How Sleep Affects Your Mood
Everyone knows intuitively that they feel more grumpy the day after they miss hours of sleep, but science has actually broken the effect of sleep deprivation down for us. Lack of sleep can:
Increase negative feelings like irritability, hostility, and aggression
Decrease your ability to regulate those negative feelings
Decrease your positive feelings like contentment, humor and empathy
Decrease your ability to feel pleasant things.
So, in short, when you’re underslept you’re more likely to get angry and less likely to be able to control it. You’re also less likely to feel good in the first place, but if you do feel something pleasant, it doesn’t feel as good as it would if you were adequately rested.
How Much Sleep Loss Is Too Much?
The holidays can be fraught enough, and nobody needs their ability to smooth over difficult conversations to be hampered. So how much sleep loss will cause these negative effects? The answer is: surprisingly little. Getting 1-2 hours less sleep than you need for 4 days in a row is enough to trigger these effects; missing sleep for a single night can cause a hormonal response in your body. And what about the chronically underslept? Those who get 4.5 hours of sleep per night or less are in even worse shape–that amount of sleep loss can cause anxiety and feelings of being sad by itself, even if the person isn’t typically prone to feeling down.
Tips For Better Holiday Sleep
With parties, family commitments, and religious observations, it can be incredibly difficult to maintain healthy habits over the holidays, and sleep is no exception. Here’s some ideas for keeping up your sleep schedule–and sanity–this year:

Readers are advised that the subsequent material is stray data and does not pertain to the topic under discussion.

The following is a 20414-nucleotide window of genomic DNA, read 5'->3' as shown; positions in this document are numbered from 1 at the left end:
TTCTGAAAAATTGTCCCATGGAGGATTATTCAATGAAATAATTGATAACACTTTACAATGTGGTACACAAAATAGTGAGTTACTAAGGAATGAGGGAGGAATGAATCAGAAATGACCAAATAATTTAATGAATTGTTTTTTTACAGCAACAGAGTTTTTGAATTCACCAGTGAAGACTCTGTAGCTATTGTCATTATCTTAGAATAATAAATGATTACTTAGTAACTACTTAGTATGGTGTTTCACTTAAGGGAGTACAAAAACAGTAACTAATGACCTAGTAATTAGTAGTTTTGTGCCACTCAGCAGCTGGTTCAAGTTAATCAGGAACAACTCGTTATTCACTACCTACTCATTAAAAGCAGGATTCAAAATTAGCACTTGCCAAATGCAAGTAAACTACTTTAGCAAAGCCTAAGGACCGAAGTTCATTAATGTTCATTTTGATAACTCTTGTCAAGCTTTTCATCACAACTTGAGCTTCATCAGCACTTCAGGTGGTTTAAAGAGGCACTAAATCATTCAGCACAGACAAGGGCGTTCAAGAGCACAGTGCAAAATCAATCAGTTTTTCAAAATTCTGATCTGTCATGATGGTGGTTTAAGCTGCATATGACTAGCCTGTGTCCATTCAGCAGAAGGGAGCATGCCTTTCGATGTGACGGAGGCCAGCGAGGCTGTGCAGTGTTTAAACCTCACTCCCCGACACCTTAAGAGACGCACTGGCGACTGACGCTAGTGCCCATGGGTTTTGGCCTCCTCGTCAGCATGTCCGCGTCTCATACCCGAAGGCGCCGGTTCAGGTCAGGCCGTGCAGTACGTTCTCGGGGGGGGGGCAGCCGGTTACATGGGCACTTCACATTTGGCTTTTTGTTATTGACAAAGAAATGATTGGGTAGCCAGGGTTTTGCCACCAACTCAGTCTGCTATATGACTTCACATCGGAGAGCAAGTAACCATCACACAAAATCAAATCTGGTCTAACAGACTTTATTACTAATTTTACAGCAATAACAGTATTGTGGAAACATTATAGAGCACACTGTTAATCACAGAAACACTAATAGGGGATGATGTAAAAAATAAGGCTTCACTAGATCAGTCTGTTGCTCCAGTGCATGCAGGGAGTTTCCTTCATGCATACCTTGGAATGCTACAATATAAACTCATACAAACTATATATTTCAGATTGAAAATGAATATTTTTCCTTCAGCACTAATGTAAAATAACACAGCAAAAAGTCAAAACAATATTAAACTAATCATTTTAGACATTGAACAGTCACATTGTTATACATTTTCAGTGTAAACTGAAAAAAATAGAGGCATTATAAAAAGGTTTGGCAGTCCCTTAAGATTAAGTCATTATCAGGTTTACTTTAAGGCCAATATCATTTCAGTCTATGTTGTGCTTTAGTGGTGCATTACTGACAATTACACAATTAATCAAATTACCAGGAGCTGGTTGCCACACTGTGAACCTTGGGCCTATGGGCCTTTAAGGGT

Make sure your mattress isn’t the problem. Experts advise changing your mattress every 7-10 years, or whenever it becomes less comfortable. If you’re regularly waking up stiff, sore, or tossing and turning all night, your mattress might be the culprit. Replace it if necessary.
Binge-watching your favorite TV show or mindlessly scrolling through social media might seem relaxing, but the light from the screen can inhibit the production of melatonin, your “sleepy” hormone. Try to avoid screens and bright lights for 1-2 hours before bed.
Try to go to bed and get up at the same time every night. If one night you’re unable to get to sleep on time, for example for an office party, try to get up at a normal time the next morning anyway, even if you feel tired. Then, if possible ,nap during the afternoon.
The causes of anxiety and depression are many-faceted and should always be explored with a competent professional, but for many of us, getting enough sleep is a common-sense preventative measure. This holiday season, you’ve got enough to deal with–don’t tackle it without adequate sleep. Get your rest, and get ready to enjoy the holidays, not just get through them.
Up All Night: The Effects Of Sleep Loss On Mood – www.psychologytoday.com
Sleep And Mood – www.healthysleep.med.harvard.edu